I have another good friend whom I have known many years. Recently he has been sinking into depression. His situation is different. He has a job that he likes but management has changed and his integrity is being questioned. He works in an upscale clothing store unloading stock. He loves his job. It was part-time. His co-workers like him and he likes them. However, since the economy has taken a downtown, the new management is placing some of the blame on staff. Hours are being changed, new jobs are being assigned including one which he doesn’t like, cashier. He doesn’t want to be a cashier. Now he is required to have someone accompany him to the dumpster when he takes out his flattened out cardboard boxes. When he leaves work he has to leave with his pockets pulled inside out. He feels trapped. He is depressed.

Other people in my life are depressed. My Mother is depressed. My new found blog friend from Scotland is depressed. A long time friend of mine who I worked with at my job in Philadelphia was so depressed she went into her ten year old daughter’s bedroom and blew her brains out. I can’t help but think that the main cause of depression is a chemical imbalance in the brain. I have come to this conclusion because I have other friends who have had very traumatic things happen in their life yet they remain upbeat and optimistic. I will write about these friends in future blog posting on this subject.


Kim Ayres said...

I wouldn't say I was suffering from Depression at the moment. Perhaps slightly borderline, but I'm aware of what's happening.

I've had an on-off relationship with depression all my adult life. The more often you suffer from it, the greater your chances of falling into it again.

Reasons are multiple, varied and complex, and are not always the same from one person to the next, nor even from one bout to the next within the same person.

My last severe depression followed the onset of Chronic Fatigue. Unfortunately, some of the doctors I saw thought the CFS was caused by the depression, even though I was acutely aware it was the other way round. After 25 years of dealing with it, I know what's going on.

When it was discovered that I still had the CFS after the depression was dealt with, no apologies were made, only a shrug of the shoulders.

Ron Tipton said...

Thank you for your explanation. The more I hear about the Chronic Fatigue Syndrome I think I may have it. For years I didn't know I had allergies. It thought a runny nose and sneezing were a way of life, since I had done it all my life. It wasn't until about eight years ago I started to take anti-allergy medicine that I noticed my symptoms disappeared overnight.

I know now I just push myself somedays to get moving. The energy I used to have as a young man was gone. I chalked that up to getting older. Maybe it is something else.

I will read your older blog posts on CFS to learn more about it.

Nitewrit said...

Not all depressions are necessarily a chemical imbalance. On my last post I talk about the National Institutes definitions of depression, which are:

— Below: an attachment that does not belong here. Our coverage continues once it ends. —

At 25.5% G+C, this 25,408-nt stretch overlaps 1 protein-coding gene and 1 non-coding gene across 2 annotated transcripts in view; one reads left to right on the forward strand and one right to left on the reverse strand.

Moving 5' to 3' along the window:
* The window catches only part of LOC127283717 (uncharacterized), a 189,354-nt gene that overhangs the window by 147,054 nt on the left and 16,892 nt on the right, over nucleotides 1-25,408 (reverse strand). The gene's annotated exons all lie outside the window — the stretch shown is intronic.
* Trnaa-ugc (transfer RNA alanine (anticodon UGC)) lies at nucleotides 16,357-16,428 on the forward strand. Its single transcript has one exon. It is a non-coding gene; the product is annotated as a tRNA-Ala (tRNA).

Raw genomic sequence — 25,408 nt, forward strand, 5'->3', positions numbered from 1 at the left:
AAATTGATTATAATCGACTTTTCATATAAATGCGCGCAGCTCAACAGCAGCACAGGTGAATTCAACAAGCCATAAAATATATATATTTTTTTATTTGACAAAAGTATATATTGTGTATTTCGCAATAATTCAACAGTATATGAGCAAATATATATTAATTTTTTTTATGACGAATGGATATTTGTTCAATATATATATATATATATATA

Major Depressive Disorder
Dysthymic Disorder
Psychotic Depression
Postpartum Depression
Seasonal Affective Disorder (SAD)
Bipolar Disorder (Manic-Depressive Illness)

Some of these may or may not involve chemical imbalances. Bipolar does, and as you know my wife has that and is fine as lone as she keeps on her medication.

However, those are the medical depressions. According to the dictionary depression is: A.) a psychoneurotic or psychotic disorder, B.) a state of feeling sad: dejection.

In the last few months I have had several changes in things around me, with my parents, my job, my church, that have affected me emotionally, financially and spiritually. It has been a perfect storm in a sense.

I am in agreement with you statement about your friend's depression being, at least partly, a result of others controlling his life. In a sense, this is where I am. Events I had no control over came together to control my life. This resulted in a sense of sadness because it as a feeling of entrapment. However, it also makes one reevaluate whether they have fallen into a lull, and look at how they can gain back control and move on to where they should be.

I think I am in the middle of this evaluation and flux and am beginning to slowly crawl out from under my cloud.

I did get an inner chuckle yesterday since my boss had to accompany me to the compacter in a steady rain. She didn't find it a pleasant experience. She thinks this accompanying me is as silly as I do.


Ron Tipton said...

I read
with great interest your comments on depression. I didn't know there were that many different kinds of depression. The one type of depression that you mentioned I think I suffer on occasion. It is the depression of sadness and dejection.

Both of us recently have had events enter our life which caused us to lose some control over aspects of our life.

I can't help but feel sad and dejected when my good nature is looked upon as a weakness to be mocked, insulted and bullied.

You understand because you have been in this same position. All we can do is continue on and find the humor in the situation such as your boss getting wet in the rain yesterday when she accompanied you to the compacter. Once we start seeing the humor it makes us realize that life is more than these small bumps in the road of our Life's Journey.

Thank you for your thoughtful comments Larry. They're always appreciated.